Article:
February 08, 2017
The Blizzard of 1978
New England was blasted by an historic, unrelenting nor’easter on Feb. 6-7, 1978, when up to 40 inches of snow fell in Rhode Island, wreaking havoc — and triggering life-long memories — on the region for a week.
Rev. J. Stuart McPhail, O.P. ’61, who was teaching at PC and was head resident of St. Joseph’s Hall when the blizzard hit, shares his memories:
“I’m not sure anybody thought it was going to be as severe as it was. But when the storm came, it was very orderly, considering everything. Our rec room was facing straight out with long windows, and I remember seeing the snow, and it was very tiny flakes. I said to one of the priests there, ‘It looks like this is going to be a very good storm because of the size of the flakes.’ And they weren’t soft … it was like getting hit with little pins. It just kept coming and coming and coming.”
“At about 4 p.m., it was clear that this was going to be a severe storm, and the city started to shut down. That’s when the traffic just couldn’t go anywhere, so people had to abandon their cars. There was one Dominican priest who drove a faculty member home but then couldn’t get back. He had to stay at her home until the city could get back to normal again.”
“Looking down from the roofs [on campus], it looked like a kid had been playing with his toys, and mom said, ‘Time for dinner.’”
“The students were very good, but their routine was turned upside down, and they were getting very bored. They were looking for things to do. A group of us walked down Eaton Street, down Douglas, and into the city. We even walked through the bus tunnel on the East Side. The kids from Brown and RISD were skiing down the hill there.”
“… It started snowing on a Monday. The storm got worse as the day went on. Walking from Hotel Fennell to Raymond Caf for dinner, you couldn’t see the person in front of you. Fortunately, no one got lost. The storm was done the next day, but the damage was done: classes cancelled for the rest of the week, state of emergency in R.I., no driving allowed.”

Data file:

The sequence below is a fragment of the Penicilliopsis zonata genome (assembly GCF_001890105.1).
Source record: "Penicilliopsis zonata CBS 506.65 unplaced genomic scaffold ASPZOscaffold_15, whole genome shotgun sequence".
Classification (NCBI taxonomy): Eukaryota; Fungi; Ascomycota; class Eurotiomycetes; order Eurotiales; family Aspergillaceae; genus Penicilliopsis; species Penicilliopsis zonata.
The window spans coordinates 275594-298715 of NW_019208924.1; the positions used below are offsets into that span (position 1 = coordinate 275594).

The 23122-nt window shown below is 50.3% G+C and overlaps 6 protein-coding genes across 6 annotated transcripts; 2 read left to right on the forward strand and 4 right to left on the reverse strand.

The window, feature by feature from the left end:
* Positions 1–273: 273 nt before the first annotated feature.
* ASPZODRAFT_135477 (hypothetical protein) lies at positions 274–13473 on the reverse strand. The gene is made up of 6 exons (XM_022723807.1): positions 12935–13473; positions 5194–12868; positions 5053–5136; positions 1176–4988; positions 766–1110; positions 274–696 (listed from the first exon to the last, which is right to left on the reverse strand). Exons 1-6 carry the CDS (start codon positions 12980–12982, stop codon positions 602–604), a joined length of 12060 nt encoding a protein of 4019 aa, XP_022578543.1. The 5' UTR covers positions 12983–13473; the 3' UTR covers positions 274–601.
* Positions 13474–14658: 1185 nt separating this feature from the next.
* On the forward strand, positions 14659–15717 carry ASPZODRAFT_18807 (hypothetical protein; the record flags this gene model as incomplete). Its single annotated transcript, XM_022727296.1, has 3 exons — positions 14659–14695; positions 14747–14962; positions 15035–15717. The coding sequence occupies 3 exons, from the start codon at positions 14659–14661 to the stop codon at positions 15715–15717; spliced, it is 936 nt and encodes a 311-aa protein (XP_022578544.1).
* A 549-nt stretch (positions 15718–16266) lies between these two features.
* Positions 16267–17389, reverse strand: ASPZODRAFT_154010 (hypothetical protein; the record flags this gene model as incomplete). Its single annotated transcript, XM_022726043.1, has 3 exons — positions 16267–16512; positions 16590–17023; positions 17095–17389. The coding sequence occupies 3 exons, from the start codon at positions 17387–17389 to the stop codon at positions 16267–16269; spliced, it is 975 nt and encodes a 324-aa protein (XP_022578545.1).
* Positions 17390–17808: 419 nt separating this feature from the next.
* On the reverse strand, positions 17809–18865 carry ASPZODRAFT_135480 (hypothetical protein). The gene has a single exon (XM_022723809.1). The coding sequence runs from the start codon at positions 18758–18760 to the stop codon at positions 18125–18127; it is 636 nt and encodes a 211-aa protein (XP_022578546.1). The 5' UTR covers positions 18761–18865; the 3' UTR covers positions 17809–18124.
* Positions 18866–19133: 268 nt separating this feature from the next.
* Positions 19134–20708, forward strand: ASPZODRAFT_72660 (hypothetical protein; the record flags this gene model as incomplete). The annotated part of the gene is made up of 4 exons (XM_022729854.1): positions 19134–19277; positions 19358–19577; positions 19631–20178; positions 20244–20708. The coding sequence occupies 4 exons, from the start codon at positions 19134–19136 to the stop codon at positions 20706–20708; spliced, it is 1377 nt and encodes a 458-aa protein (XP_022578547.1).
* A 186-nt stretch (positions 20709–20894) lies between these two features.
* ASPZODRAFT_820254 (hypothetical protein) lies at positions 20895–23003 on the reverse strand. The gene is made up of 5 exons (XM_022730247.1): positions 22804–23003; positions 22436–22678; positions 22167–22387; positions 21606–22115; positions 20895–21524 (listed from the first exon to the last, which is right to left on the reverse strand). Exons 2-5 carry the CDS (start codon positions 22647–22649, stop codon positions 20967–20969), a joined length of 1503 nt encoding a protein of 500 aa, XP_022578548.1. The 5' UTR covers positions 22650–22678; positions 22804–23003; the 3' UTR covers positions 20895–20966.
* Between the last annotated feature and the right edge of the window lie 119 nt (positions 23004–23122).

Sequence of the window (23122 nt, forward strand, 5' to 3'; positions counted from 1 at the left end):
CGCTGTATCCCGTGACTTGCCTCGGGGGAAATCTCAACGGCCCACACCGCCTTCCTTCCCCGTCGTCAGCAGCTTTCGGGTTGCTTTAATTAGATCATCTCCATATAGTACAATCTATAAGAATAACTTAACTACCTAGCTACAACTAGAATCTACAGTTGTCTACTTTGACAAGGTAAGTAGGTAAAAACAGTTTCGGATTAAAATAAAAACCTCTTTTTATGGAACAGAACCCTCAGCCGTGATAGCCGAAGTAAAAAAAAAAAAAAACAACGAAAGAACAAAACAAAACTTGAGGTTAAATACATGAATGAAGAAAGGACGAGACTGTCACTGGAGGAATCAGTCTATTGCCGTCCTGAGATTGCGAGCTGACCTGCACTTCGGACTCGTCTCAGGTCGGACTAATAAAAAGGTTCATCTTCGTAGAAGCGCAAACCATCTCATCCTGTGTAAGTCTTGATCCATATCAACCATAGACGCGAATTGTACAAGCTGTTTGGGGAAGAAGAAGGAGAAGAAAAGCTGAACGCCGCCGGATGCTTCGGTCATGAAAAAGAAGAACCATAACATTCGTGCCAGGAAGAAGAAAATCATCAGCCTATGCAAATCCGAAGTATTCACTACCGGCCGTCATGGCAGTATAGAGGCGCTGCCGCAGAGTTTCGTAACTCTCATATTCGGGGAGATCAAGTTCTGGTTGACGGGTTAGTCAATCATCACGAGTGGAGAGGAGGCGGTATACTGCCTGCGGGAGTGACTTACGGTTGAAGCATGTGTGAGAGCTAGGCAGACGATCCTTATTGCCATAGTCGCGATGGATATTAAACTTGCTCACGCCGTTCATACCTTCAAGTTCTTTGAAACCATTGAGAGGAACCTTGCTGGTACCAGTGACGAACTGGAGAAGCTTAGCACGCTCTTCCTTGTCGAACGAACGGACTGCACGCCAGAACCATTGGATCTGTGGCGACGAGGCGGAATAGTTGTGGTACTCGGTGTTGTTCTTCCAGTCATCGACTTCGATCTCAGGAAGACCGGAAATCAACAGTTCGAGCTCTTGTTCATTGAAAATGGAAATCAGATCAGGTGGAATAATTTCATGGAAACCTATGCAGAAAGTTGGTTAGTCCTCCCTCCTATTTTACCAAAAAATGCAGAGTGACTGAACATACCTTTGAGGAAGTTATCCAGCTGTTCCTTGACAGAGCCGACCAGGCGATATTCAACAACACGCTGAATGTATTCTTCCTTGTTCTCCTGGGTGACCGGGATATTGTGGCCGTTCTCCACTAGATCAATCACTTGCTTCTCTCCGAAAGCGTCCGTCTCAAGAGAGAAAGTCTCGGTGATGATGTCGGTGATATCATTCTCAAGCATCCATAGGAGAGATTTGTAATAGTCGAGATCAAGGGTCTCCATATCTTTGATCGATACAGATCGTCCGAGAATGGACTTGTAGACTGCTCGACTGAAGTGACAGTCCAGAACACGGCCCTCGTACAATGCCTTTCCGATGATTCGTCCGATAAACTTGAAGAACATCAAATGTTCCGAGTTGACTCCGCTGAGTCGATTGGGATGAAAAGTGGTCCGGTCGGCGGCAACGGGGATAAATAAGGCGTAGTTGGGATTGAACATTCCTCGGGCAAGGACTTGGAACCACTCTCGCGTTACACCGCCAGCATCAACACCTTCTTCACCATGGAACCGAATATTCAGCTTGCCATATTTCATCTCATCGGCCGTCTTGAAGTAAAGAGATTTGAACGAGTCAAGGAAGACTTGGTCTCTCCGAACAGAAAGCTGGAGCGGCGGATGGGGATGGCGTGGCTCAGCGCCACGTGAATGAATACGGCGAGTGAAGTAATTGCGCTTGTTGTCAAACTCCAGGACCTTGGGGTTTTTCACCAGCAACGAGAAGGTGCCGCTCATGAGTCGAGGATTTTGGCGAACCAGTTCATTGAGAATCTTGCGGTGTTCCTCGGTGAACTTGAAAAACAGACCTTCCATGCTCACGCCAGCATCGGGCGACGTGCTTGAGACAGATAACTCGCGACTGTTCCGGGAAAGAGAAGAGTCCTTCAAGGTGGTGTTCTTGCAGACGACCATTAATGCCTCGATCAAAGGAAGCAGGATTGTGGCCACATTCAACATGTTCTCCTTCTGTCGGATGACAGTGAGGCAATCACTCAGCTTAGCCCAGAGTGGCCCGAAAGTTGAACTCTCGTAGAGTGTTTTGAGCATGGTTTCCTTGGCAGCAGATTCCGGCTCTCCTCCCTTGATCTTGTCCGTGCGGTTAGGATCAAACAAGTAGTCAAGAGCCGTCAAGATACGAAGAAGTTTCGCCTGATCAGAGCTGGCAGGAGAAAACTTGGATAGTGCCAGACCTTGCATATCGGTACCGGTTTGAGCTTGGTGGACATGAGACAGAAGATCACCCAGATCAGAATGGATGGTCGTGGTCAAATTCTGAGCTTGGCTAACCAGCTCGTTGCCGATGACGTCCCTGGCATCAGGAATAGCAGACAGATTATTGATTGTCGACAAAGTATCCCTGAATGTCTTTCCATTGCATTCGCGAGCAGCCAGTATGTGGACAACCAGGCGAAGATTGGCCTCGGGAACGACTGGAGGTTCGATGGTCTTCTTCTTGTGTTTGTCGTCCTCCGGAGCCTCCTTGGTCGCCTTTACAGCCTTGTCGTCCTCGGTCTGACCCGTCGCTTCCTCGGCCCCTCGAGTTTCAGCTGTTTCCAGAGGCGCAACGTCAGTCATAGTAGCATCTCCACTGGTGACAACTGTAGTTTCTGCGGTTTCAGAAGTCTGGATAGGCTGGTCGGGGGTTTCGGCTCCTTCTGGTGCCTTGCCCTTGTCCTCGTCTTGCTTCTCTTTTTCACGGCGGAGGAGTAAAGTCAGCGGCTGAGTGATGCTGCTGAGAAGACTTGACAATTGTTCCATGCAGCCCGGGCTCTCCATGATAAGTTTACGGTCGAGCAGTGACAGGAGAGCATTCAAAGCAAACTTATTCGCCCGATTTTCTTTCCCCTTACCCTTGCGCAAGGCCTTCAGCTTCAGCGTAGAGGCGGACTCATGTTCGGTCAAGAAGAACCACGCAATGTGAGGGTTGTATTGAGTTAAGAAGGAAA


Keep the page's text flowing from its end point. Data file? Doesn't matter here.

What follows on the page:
“…Sledding on trays taken from Raymond. Some kids were skiing down Eaton Street. Many volunteered in the community. We didn’t have cable TV or internet or video games to pass the time, but the drinking age was 18.”
“… Raymond started to run low on food. Wednesday was Ash Wednesday, and we had ham steak (so much for abstinence). Eventually, food was delivered by helicopters landing on Raymond Field, and Raymond was open to all.”
“… The following weekend was going to be a long weekend, with no classes on Friday and Monday. Kids that lived south of Providence were able to get on Amtrak and head home, but those of us from further north went nowhere.”
“… On Sunday, the men’s hoop team was scheduled to play UNC at the Civic Center. The Tar Heels supposedly got a lift from the National Guard, and the nationally televised game went on. Since there was still a driving ban, only those who could walk to the game could get there. (Half-court seats for all, a creative sign stating “Hi Mom. Send Shovels.” and a Friar upset win.)
“… A long week, but not one easily forgotten.”
“… Just getting up to Raymond cafeteria [form Fennell Hall] was a struggle through waist-deep snow.”
“… Watching R.I. National Guard helicopters deliver food and milk to campus.”
“… After a couple of days with us all essentially stuck in our dorms, the flu or some sort of virus struck and virtually everyone was sick. Stephen’s Hall infirmary was filled to the brim.”
“… I worked at ‘The Rat’ campus bar, (the drinking age back then was 18), and we would stay open each night until we ran out of beer. We got a couple of kegs each day from a local distributor via a student that had a special pass allowing him to drive on the roads (which were all closed). He had a four-wheel jeep, because he was the college president’s driver at the time and was issued a special permit. So when those couple of kegs were gone — the party was over again!”